People might be more willing to accept genetically modified foods if they thought the food tasted better. This is one of the findings from a recent survey of the general public, farmers and teachers by the Commonwealth's biotechnology coordination agency, Biotechnology Australia. The survey found that:
- about 50 per cent of the population surveyed who were aware of biotechnology and gene technology considered it would improve our way of life over the next 20 years; 20 per cent thought it would make things worse and about 25 per cent had not heard of biotechnology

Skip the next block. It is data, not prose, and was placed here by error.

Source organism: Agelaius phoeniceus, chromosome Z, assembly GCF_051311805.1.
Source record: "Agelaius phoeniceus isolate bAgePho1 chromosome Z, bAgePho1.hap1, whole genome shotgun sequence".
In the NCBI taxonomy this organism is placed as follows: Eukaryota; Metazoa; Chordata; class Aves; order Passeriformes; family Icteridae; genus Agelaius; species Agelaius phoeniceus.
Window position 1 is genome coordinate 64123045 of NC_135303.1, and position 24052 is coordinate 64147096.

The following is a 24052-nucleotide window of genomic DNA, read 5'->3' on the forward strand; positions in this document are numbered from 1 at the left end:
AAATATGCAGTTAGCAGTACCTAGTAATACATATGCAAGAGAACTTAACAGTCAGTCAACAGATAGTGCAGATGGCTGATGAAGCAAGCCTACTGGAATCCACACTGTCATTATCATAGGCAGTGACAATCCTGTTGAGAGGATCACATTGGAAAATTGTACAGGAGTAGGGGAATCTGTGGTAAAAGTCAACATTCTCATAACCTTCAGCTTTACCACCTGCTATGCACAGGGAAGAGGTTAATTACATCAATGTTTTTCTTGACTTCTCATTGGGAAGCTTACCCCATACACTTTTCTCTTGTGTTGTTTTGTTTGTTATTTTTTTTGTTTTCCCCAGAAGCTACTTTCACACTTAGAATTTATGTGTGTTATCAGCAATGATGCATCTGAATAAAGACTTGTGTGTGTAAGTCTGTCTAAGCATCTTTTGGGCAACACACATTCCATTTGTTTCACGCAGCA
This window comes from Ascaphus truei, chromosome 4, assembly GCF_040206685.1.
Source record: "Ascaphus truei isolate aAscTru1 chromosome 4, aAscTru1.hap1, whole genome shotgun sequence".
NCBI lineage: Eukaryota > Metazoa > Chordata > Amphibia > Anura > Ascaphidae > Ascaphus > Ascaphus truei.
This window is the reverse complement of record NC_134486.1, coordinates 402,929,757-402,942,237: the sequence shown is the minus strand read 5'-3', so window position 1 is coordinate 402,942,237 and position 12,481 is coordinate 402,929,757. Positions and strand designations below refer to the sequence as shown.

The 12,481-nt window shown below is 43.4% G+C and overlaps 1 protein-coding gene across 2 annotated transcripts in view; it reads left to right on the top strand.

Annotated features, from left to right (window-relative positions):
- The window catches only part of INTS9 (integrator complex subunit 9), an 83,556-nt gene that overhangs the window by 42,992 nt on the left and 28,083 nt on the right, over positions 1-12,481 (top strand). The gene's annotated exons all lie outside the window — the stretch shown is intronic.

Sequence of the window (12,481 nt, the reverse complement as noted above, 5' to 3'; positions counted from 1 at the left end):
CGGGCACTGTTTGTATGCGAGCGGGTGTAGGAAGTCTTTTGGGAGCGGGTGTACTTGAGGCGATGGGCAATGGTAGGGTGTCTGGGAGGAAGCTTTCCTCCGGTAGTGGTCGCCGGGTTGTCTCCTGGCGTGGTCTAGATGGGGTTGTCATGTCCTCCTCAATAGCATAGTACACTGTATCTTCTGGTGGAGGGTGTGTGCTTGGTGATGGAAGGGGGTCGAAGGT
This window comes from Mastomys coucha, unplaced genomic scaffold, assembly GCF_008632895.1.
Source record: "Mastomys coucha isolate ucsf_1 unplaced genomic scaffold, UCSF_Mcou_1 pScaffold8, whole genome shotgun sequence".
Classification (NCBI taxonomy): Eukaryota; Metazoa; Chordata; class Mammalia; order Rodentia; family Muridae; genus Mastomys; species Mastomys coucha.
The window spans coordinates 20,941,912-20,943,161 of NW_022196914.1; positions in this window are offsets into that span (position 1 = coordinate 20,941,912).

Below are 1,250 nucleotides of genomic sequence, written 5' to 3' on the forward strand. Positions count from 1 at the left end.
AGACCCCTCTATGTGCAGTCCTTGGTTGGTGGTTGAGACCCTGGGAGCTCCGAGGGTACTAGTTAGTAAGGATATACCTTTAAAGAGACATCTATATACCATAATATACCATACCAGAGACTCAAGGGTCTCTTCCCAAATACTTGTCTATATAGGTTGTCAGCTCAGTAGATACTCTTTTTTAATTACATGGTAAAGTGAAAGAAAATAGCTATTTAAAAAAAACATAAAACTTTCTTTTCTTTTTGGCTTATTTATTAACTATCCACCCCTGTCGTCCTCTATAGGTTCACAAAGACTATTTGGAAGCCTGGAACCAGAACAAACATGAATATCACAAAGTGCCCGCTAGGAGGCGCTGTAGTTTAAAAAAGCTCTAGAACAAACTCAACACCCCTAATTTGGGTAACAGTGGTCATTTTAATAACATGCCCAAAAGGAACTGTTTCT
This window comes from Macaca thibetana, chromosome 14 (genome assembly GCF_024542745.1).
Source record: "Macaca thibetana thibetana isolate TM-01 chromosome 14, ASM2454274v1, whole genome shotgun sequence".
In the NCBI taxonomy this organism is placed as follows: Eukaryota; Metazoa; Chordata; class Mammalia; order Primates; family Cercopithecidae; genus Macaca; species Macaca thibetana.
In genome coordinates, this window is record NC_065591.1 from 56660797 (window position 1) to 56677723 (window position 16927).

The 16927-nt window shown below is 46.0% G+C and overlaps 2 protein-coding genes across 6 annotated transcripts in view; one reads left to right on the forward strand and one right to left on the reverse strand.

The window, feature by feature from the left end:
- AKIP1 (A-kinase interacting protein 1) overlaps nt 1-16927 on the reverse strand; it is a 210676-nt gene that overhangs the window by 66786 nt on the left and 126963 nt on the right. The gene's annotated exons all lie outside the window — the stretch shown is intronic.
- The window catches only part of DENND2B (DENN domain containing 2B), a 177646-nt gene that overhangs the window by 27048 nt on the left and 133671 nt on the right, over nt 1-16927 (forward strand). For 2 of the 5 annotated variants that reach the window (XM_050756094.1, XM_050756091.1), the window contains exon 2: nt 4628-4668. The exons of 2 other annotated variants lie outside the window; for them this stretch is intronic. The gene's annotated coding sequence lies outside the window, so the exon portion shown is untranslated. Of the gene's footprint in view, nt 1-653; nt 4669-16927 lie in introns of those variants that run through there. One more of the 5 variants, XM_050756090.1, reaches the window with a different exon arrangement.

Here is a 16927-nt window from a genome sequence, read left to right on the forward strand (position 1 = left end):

- community acceptance of biotechnology varied depending on the products involved, with most concern revolving around the genetic modification of food; specifically most people would wear clothes made from genetically modified fibre (81 per cent), use genetically modified medicines (64 per cent) or buy genetically modified fruits and vegetables if they tasted better
- respondents favoured labelling genetically modified foods to provide information about technological processes and the reason for the modification. But they also accepted that very detailed labelling might be impractical and costly.
Biotechnology Australia was established by the Federal Government in May 1999. The survey involved some 1,800 respondents.